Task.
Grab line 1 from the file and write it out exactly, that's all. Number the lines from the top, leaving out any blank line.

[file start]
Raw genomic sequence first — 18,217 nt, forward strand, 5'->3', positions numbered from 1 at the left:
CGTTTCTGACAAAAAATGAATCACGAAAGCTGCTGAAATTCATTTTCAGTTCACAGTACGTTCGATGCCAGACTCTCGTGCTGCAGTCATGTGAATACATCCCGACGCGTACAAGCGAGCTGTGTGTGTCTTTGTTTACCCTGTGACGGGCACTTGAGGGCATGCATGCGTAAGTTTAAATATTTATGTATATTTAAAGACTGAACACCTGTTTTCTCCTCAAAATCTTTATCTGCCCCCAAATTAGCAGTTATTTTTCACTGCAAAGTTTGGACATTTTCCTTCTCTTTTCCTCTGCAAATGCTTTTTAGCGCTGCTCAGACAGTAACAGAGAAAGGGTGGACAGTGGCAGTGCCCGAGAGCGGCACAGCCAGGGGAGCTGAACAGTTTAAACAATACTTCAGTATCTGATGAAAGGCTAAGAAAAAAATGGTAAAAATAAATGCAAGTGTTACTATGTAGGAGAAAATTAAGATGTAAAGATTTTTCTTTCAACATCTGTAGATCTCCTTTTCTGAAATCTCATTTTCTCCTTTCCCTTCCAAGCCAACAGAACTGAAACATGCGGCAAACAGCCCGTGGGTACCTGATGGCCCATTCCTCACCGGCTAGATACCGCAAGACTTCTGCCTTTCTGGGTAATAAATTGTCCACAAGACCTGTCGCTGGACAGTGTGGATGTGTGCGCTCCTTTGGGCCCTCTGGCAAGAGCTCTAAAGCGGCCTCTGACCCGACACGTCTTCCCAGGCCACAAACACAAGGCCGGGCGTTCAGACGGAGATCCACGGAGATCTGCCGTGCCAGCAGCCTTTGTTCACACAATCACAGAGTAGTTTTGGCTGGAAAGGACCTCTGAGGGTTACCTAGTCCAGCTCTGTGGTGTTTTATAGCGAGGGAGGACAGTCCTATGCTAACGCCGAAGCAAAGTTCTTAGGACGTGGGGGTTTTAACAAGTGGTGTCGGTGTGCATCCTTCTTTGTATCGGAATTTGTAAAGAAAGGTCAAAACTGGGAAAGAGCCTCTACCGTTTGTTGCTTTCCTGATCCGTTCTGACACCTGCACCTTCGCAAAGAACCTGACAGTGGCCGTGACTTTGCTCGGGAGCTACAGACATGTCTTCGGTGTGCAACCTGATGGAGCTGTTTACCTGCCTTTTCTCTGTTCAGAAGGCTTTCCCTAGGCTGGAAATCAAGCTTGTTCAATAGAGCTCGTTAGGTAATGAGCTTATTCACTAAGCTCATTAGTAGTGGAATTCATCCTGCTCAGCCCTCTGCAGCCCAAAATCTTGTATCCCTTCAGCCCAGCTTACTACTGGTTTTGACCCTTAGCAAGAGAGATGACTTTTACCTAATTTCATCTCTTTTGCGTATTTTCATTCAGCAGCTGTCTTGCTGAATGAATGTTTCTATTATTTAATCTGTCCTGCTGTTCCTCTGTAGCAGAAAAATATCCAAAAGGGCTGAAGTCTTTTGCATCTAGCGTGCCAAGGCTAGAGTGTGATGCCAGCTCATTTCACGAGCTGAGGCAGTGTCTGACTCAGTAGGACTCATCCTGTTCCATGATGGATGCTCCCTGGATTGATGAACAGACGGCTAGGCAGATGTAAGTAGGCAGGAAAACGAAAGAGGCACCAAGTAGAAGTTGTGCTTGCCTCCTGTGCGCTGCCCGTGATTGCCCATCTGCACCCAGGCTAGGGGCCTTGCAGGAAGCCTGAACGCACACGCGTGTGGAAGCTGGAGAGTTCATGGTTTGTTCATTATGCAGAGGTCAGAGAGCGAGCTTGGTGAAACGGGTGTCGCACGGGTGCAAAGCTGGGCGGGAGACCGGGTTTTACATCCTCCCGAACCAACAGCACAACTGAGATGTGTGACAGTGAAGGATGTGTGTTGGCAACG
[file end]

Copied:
Raw genomic sequence first — 18,217 nt, forward strand, 5'->3', positions numbered from 1 at the left: